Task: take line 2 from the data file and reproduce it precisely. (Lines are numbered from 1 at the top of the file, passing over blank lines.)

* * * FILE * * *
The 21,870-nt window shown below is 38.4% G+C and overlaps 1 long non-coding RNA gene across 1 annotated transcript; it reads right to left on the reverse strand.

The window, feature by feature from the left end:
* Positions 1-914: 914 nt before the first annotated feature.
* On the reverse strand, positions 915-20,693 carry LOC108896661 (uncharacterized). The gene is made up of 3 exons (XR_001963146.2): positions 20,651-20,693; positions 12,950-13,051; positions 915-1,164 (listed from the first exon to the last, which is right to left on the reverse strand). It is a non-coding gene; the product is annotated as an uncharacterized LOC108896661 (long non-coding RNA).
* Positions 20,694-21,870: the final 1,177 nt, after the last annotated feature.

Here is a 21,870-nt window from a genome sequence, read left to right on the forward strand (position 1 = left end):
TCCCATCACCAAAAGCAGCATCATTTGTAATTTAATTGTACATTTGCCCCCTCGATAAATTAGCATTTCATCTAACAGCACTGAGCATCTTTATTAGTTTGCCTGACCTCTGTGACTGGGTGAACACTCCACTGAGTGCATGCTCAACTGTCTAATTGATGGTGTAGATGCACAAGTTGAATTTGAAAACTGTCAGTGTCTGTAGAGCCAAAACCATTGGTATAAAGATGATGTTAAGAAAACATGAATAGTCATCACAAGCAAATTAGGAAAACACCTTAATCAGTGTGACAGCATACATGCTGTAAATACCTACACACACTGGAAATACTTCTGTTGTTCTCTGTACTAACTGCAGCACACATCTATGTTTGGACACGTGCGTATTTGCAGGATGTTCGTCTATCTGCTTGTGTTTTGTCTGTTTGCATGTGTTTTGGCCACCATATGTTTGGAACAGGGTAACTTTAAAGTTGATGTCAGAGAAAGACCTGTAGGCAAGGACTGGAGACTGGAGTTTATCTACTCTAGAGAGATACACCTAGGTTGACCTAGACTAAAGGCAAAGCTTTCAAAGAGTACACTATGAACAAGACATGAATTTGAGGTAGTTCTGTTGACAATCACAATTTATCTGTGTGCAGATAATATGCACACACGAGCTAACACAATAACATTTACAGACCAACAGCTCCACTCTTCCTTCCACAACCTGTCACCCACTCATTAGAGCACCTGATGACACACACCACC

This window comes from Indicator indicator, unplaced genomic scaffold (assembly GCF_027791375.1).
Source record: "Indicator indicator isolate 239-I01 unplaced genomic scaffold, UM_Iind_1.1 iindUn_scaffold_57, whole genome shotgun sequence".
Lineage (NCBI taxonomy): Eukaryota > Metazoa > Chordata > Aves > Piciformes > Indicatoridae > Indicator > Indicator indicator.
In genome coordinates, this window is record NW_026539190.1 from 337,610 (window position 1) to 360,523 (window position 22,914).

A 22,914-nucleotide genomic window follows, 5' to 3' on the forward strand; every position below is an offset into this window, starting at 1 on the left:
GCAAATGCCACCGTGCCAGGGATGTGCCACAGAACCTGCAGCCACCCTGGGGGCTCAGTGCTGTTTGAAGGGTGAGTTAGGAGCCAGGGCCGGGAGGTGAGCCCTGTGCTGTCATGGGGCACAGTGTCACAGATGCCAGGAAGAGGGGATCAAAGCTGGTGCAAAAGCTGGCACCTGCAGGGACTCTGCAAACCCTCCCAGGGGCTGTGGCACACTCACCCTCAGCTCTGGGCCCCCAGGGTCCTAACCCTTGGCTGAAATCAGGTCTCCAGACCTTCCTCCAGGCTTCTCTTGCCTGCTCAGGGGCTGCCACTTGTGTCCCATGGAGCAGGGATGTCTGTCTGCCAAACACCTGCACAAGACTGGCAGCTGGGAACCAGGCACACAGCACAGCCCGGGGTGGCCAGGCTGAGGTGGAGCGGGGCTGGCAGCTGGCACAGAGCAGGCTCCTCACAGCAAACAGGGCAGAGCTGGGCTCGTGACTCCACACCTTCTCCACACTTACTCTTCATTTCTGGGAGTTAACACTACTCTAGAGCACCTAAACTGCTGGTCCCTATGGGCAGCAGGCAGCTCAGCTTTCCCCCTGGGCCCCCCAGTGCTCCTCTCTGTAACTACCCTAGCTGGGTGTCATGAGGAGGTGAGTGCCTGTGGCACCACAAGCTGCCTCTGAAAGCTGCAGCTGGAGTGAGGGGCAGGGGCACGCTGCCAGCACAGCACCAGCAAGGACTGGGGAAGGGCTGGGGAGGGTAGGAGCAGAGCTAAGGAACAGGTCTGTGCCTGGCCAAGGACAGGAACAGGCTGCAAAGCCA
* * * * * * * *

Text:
The window, feature by feature from the left end: